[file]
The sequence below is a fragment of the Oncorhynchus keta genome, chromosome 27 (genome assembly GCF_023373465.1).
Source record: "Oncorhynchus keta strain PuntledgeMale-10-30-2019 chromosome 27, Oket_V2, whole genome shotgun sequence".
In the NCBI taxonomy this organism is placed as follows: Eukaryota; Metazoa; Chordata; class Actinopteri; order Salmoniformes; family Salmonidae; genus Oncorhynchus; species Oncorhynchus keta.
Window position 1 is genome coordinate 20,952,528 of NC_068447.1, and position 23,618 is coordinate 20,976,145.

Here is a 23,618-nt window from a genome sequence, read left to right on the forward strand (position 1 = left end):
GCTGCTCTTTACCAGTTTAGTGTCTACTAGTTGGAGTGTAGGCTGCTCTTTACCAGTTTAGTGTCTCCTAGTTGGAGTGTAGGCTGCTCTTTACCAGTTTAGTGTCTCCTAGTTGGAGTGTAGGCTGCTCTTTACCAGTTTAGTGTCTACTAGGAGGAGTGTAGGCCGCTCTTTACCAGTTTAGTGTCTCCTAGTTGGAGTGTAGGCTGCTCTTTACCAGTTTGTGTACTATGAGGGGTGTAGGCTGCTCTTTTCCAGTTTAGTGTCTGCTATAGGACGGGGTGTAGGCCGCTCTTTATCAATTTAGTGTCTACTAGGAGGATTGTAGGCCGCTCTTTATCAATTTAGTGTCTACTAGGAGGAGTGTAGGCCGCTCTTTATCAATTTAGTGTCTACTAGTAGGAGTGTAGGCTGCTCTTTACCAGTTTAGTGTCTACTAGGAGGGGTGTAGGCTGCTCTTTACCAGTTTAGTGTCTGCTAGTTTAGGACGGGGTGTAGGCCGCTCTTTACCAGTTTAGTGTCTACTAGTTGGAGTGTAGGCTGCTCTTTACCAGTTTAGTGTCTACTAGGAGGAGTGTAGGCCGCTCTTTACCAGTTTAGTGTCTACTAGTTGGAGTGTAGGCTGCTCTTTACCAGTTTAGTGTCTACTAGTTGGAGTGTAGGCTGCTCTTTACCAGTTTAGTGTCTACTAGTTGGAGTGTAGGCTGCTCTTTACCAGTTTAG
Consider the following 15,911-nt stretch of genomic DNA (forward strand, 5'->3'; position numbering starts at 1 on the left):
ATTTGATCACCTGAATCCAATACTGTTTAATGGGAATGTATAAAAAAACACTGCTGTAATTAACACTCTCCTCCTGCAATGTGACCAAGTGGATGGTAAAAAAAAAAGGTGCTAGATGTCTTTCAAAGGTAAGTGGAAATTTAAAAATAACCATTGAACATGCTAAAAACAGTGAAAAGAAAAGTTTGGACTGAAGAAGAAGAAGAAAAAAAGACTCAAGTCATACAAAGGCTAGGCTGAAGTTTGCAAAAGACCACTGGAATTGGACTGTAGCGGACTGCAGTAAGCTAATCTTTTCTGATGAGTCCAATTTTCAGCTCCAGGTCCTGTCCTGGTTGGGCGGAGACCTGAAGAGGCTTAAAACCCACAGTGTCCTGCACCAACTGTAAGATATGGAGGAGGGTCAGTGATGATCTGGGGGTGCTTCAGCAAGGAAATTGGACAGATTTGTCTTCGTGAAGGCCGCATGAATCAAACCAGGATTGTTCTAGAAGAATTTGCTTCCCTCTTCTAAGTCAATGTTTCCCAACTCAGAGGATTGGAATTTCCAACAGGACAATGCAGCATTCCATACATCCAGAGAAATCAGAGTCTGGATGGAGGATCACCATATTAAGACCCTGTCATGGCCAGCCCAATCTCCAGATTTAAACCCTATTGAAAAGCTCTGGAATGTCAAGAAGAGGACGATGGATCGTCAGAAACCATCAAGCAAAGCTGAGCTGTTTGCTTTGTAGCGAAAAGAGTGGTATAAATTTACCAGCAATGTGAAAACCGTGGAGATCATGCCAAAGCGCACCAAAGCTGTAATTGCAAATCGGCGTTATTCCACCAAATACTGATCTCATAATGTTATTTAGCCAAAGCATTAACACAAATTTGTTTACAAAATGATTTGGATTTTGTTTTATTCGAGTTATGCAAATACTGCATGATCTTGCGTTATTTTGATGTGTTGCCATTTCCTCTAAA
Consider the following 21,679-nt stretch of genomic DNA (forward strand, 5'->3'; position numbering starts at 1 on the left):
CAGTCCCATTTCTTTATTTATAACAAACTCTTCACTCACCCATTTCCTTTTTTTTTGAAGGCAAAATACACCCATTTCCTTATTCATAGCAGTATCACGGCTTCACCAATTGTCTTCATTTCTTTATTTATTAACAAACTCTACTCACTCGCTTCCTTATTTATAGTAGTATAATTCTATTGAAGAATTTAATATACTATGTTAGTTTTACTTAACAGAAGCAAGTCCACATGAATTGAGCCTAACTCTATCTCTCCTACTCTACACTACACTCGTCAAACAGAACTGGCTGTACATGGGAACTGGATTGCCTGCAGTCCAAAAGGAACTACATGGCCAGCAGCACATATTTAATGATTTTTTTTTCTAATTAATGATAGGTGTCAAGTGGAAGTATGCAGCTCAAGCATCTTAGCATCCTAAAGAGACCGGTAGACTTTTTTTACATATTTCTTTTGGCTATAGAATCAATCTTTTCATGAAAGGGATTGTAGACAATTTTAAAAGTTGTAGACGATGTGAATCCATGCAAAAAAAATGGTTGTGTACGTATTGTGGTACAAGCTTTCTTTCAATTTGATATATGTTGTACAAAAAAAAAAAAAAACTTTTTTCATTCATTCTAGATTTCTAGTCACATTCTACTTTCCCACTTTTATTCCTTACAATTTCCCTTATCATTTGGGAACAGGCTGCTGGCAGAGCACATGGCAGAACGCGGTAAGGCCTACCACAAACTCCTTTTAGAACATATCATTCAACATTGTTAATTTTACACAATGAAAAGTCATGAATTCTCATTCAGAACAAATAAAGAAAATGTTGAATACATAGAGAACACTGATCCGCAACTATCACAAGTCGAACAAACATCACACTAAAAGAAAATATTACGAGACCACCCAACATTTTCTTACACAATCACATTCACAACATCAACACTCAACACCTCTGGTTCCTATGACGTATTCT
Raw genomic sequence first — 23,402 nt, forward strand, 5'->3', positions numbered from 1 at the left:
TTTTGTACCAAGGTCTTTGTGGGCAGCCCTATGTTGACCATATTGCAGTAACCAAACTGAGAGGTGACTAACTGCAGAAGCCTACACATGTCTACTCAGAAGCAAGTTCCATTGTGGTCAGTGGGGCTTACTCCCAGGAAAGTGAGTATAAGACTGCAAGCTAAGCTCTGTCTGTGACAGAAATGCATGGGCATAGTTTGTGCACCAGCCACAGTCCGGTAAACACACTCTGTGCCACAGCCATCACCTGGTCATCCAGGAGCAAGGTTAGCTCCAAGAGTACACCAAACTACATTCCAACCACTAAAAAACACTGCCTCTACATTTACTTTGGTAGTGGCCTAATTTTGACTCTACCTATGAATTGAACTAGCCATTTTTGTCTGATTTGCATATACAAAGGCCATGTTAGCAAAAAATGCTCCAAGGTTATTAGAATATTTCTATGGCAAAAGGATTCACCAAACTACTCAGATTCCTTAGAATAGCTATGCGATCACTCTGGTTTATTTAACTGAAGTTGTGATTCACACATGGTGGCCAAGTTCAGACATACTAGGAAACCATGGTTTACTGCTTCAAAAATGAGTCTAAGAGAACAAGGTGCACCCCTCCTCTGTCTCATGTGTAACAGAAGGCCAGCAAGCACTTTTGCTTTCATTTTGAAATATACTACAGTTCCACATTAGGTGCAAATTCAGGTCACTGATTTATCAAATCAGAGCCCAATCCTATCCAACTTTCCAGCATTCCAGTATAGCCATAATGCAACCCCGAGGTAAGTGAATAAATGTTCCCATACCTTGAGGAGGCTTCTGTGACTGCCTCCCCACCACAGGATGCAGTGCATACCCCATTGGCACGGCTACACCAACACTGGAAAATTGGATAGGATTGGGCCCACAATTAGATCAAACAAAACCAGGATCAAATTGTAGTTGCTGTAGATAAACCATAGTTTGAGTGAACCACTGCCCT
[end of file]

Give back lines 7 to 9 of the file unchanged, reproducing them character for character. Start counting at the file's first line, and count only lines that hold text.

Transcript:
Consider the following 15,911-nt stretch of genomic DNA (forward strand, 5'->3'; position numbering starts at 1 on the left):
ATTTGATCACCTGAATCCAATACTGTTTAATGGGAATGTATAAAAAAACACTGCTGTAATTAACACTCTCCTCCTGCAATGTGACCAAGTGGATGGTAAAAAAAAAAGGTGCTAGATGTCTTTCAAAGGTAAGTGGAAATTTAAAAATAACCATTGAACATGCTAAAAACAGTGAAAAGAAAAGTTTGGACTGAAGAAGAAGAAGAAAAAAAGACTCAAGTCATACAAAGGCTAGGCTGAAGTTTGCAAAAGACCACTGGAATTGGACTGTAGCGGACTGCAGTAAGCTAATCTTTTCTGATGAGTCCAATTTTCAGCTCCAGGTCCTGTCCTGGTTGGGCGGAGACCTGAAGAGGCTTAAAACCCACAGTGTCCTGCACCAACTGTAAGATATGGAGGAGGGTCAGTGATGATCTGGGGGTGCTTCAGCAAGGAAATTGGACAGATTTGTCTTCGTGAAGGCCGCATGAATCAAACCAGGATTGTTCTAGAAGAATTTGCTTCCCTCTTCTAAGTCAATGTTTCCCAACTCAGAGGATTGGAATTTCCAACAGGACAATGCAGCATTCCATACATCCAGAGAAATCAGAGTCTGGATGGAGGATCACCATATTAAGACCCTGTCATGGCCAGCCCAATCTCCAGATTTAAACCCTATTGAAAAGCTCTGGAATGTCAAGAAGAGGACGATGGATCGTCAGAAACCATCAAGCAAAGCTGAGCTGTTTGCTTTGTAGCGAAAAGAGTGGTATAAATTTACCAGCAATGTGAAAACCGTGGAGATCATGCCAAAGCGCACCAAAGCTGTAATTGCAAATCGGCGTTATTCCACCAAATACTGATCTCATAATGTTATTTAGCCAAAGCATTAACACAAATTTGTTTACAAAATGATTTGGATTTTGTTTTATTCGAGTTATGCAAATACTGCATGATCTTGCGTTATTTTGATGTGTTGCCATTTCCTCTAAA
Consider the following 21,679-nt stretch of genomic DNA (forward strand, 5'->3'; position numbering starts at 1 on the left):